We agree with the State. We conclude that the 1976 constitutional amendment does not allow the dedication of Permanent Fund income. We reach this conclusion based on the plain language of the anti-dedication and Permanent Fund clauses of the Alaska Constitution; contrary to Wielechowski's arguments, our review of the record concerning the framers' intent and voters' understanding only bolsters our conclusion. We address the latter two issues first solely for historical perspective before addressing the plain language analysis.

         a. Framers' intent

         A permanent fund was proposed by then-Governor Jay Hammond to save for future generations a percentage of revenue generated from nonrenewable resources;[48] he also sought to curb wasteful government spending of expected increased revenues.[49] In the letter transmitting his proposal, Governor Hammond explained:

I have introduced this resolution proposing a constitutional amendment because I believe strongly that the revenues from our non-renewable resources belong to future generations of Alaskans as well as ourselves. A permanent fund as I have proposed will set aside a modest portion of the proceeds from the exploitation of our non-renewable resources for investment in our future while leaving sufficient revenues for our present needs.[50]

         Although Governor Hammond's permanent fund language was subsequently modified by the legislature, the overall structure of his proposed amendment to the Alaska Constitution remained the same: (1) a percentage of revenue from nonrenewable resources would be placed into a permanent fund; (2) the permanent fund principal could be used only for income-producing investments; and (3) the legislature would have access to the permanent fund income.[51]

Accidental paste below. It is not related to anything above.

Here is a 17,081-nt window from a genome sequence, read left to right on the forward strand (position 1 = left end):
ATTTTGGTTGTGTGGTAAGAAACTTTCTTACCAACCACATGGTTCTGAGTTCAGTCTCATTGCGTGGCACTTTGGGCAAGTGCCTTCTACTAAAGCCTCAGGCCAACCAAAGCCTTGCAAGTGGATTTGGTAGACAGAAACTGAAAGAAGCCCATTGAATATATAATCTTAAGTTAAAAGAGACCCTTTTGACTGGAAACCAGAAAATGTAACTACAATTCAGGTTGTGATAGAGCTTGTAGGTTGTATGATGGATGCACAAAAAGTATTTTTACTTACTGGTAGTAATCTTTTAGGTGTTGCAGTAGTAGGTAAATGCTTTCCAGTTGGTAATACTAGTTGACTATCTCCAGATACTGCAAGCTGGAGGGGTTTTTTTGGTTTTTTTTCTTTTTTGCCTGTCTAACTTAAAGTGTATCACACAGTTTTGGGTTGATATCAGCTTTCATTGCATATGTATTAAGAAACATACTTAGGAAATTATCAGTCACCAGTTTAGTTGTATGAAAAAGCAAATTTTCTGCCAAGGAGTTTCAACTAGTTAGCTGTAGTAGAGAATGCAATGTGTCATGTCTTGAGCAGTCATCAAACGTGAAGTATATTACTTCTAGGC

The House amended the permanent fund clause's treatment of income to include an alternative to mandatory general fund deposits: "All income from the permanent fund shall be deposited in the general fund unless otherwise provided by law."[52] Although there was some discussion about how the phrase "unless otherwise provided by law" might allow income from the fund to be used as security for bonds, [53] a joint report from the House Judiciary and Finance Committee chairs stated only that "[t]he purpose of the language in the last sentence of the resolution is to give future legislatures the maximum flexibility in using the Fund's earnings-ranging from adding to Fund principal to paying out a dividend to resident Alaskans."[54] After that joint report, language was added in the Senate State Affairs ...